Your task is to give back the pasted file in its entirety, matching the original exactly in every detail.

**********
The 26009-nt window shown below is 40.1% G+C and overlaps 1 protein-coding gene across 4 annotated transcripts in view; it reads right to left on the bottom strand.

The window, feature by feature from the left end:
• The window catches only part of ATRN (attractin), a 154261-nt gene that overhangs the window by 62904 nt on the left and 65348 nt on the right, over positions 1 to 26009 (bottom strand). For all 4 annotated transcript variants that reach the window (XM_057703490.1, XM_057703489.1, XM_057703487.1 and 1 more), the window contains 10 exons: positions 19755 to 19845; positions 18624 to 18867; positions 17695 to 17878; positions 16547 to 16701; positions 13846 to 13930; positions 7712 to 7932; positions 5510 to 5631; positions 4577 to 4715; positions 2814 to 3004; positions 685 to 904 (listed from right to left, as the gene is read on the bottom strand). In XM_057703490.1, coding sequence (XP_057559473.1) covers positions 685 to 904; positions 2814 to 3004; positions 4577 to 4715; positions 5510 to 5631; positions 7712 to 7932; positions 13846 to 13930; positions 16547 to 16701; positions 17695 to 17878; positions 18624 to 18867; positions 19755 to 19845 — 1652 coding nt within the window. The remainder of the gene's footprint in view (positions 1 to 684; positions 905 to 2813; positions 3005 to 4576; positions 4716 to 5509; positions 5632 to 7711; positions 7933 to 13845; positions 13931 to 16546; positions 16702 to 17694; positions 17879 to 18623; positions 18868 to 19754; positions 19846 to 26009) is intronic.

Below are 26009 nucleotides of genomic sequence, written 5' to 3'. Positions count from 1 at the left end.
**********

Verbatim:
The 26009-nt window shown below is 40.1% G+C and overlaps 1 protein-coding gene across 4 annotated transcripts in view; it reads right to left on the bottom strand.

The window, feature by feature from the left end:
• The window catches only part of ATRN (attractin), a 154261-nt gene that overhangs the window by 62904 nt on the left and 65348 nt on the right, over positions 1 to 26009 (bottom strand). For all 4 annotated transcript variants that reach the window (XM_057703490.1, XM_057703489.1, XM_057703487.1 and 1 more), the window contains 10 exons: positions 19755 to 19845; positions 18624 to 18867; positions 17695 to 17878; positions 16547 to 16701; positions 13846 to 13930; positions 7712 to 7932; positions 5510 to 5631; positions 4577 to 4715; positions 2814 to 3004; positions 685 to 904 (listed from right to left, as the gene is read on the bottom strand). In XM_057703490.1, coding sequence (XP_057559473.1) covers positions 685 to 904; positions 2814 to 3004; positions 4577 to 4715; positions 5510 to 5631; positions 7712 to 7932; positions 13846 to 13930; positions 16547 to 16701; positions 17695 to 17878; positions 18624 to 18867; positions 19755 to 19845 — 1652 coding nt within the window. The remainder of the gene's footprint in view (positions 1 to 684; positions 905 to 2813; positions 3005 to 4576; positions 4716 to 5509; positions 5632 to 7711; positions 7933 to 13845; positions 13931 to 16546; positions 16702 to 17694; positions 17879 to 18623; positions 18868 to 19754; positions 19846 to 26009) is intronic.

Below are 26009 nucleotides of genomic sequence, written 5' to 3'. Positions count from 1 at the left end.